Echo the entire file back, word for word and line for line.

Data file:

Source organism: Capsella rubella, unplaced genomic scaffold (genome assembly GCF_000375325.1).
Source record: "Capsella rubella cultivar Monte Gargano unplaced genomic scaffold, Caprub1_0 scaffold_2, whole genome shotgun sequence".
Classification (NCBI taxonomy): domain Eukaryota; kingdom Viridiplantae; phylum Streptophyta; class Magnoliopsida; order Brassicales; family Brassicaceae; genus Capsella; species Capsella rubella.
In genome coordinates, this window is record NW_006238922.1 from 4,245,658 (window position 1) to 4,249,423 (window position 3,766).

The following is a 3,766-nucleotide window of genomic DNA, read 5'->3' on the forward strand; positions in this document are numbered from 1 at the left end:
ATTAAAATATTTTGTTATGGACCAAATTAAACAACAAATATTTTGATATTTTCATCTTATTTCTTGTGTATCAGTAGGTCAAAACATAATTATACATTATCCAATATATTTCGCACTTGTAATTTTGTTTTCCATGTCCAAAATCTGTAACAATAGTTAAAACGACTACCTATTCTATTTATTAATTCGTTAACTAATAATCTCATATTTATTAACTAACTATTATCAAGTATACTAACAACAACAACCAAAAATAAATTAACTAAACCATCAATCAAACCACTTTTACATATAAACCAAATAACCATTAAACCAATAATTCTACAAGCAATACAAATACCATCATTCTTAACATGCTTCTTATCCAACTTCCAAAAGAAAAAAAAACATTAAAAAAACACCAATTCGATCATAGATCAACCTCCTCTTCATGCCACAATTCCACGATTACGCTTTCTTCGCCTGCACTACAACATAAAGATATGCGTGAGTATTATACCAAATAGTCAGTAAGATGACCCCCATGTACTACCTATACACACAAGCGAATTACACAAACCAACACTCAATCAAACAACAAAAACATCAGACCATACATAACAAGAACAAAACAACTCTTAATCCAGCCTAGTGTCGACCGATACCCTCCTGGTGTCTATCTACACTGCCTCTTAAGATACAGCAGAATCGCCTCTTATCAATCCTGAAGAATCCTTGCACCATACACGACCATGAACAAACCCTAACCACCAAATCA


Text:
Source organism: Capsella rubella, unplaced genomic scaffold (genome assembly GCF_000375325.1).
Source record: "Capsella rubella cultivar Monte Gargano unplaced genomic scaffold, Caprub1_0 scaffold_2, whole genome shotgun sequence".
Classification (NCBI taxonomy): domain Eukaryota; kingdom Viridiplantae; phylum Streptophyta; class Magnoliopsida; order Brassicales; family Brassicaceae; genus Capsella; species Capsella rubella.
In genome coordinates, this window is record NW_006238922.1 from 4,245,658 (window position 1) to 4,249,423 (window position 3,766).

The following is a 3,766-nucleotide window of genomic DNA, read 5'->3' on the forward strand; positions in this document are numbered from 1 at the left end:
ATTAAAATATTTTGTTATGGACCAAATTAAACAACAAATATTTTGATATTTTCATCTTATTTCTTGTGTATCAGTAGGTCAAAACATAATTATACATTATCCAATATATTTCGCACTTGTAATTTTGTTTTCCATGTCCAAAATCTGTAACAATAGTTAAAACGACTACCTATTCTATTTATTAATTCGTTAACTAATAATCTCATATTTATTAACTAACTATTATCAAGTATACTAACAACAACAACCAAAAATAAATTAACTAAACCATCAATCAAACCACTTTTACATATAAACCAAATAACCATTAAACCAATAATTCTACAAGCAATACAAATACCATCATTCTTAACATGCTTCTTATCCAACTTCCAAAAGAAAAAAAAACATTAAAAAAACACCAATTCGATCATAGATCAACCTCCTCTTCATGCCACAATTCCACGATTACGCTTTCTTCGCCTGCACTACAACATAAAGATATGCGTGAGTATTATACCAAATAGTCAGTAAGATGACCCCCATGTACTACCTATACACACAAGCGAATTACACAAACCAACACTCAATCAAACAACAAAAACATCAGACCATACATAACAAGAACAAAACAACTCTTAATCCAGCCTAGTGTCGACCGATACCCTCCTGGTGTCTATCTACACTGCCTCTTAAGATACAGCAGAATCGCCTCTTATCAATCCTGAAGAATCCTTGCACCATACACGACCATGAACAAACCCTAACCACCAAATCA